Developing an Elevator Speech

elevator speech

So, what do you do for a living?

We are asked this question numerous times throughout our lives, and your employees often get the same question. Developing an elevator speech that you can share throughout your organization lets you make the most of those moments and hopefully sparks a more in-depth discussion.

Not being prepared can make you seem flustered, confusing or out of touch with your organization. Each elevator speech is an opportunity for your business, and you have to make the most of it. An elevator speech is not only for the company leaders, is beneficial for all employees in the organization to develop and be comfortable with giving. Consistent communication allows all employees do be able to succinctly describe what your company does in a persuasive manner.

Keep is simple and short

An elevator speech is meant to be brief, easy to understand and persuasive. It shouldn’t take technical or industry knowledge for the listener to be able to understand your pitch. Your pitch shouldn’t be more than one or two sentences, make sure that it doesn’t take longer than 30 seconds to deliver.

Clearly identify the most important takeaway

You want to have one crystal clear thing for your audience to remember. This is the objective of the pitch and it communicates your unique selling proposition. If you’re having trouble getting started on identifying the key takeaway begin by writing down on a sheet of paper the top ten things your company does, what your product or service is and why your company is unique. After you’re done take a pen and start crossing things off the list with a critical eye, even crossing off parts of sentences can help you begin to narrow it down.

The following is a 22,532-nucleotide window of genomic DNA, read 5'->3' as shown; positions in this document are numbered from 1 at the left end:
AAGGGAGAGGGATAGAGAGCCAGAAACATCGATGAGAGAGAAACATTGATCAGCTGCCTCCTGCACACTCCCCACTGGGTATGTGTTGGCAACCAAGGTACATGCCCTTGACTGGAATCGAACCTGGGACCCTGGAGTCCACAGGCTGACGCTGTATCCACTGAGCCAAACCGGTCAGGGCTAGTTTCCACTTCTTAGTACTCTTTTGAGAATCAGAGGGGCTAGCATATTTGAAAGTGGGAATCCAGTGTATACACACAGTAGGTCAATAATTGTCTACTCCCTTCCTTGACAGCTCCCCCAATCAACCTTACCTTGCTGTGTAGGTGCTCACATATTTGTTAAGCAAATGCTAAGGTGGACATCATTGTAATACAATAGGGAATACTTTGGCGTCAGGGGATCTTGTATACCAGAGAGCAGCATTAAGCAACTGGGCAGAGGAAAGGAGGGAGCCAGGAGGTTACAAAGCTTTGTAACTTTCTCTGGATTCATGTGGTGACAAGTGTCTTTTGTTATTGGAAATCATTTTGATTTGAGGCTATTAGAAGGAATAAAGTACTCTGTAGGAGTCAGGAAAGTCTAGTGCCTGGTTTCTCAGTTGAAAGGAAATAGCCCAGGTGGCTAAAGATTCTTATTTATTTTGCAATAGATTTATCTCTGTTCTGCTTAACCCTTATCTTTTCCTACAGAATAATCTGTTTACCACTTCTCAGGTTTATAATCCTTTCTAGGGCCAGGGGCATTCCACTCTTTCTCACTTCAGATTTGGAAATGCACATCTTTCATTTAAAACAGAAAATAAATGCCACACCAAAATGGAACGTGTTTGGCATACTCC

Practice, practice and then practice again

Practice delivering the speech to people inside and outside of your organization and solicit feedback from your audience. Try your speech on as many people as possible, and then just when you think you’ve got it nailed down, record yourself delivering the pitch. Hearing yourself deliver the message is important. It allows you to hear what your audience will hear and gauge the tone and pace of delivery. Try to use a video recording device if you can so that you can look at your body language as well. Keep

I wanted to share an example with you of an elevator pitch that we have developed for AcuMax. Note how this is a quick couple of sentences that explains what AcuMax does, why it is unique, how you can use AcuMax and what you gain by working with us. “The AcuMax Survey measures a person’s unique wiring that is developed by specific chemicals creating neural pathways in the brain.  This forms at 24 months and – as opposed to personality or behavior – never changes.  The data unveiled with our 5 minute Survey provides a deeper insight into people and immediately lets us know the environment they best thrive within.  Knowing idea flow, how one processes thought, their preferred work style and how they make decisions takes away the Mystery of People – not only with candidates but with all of your direct report and co-workers.”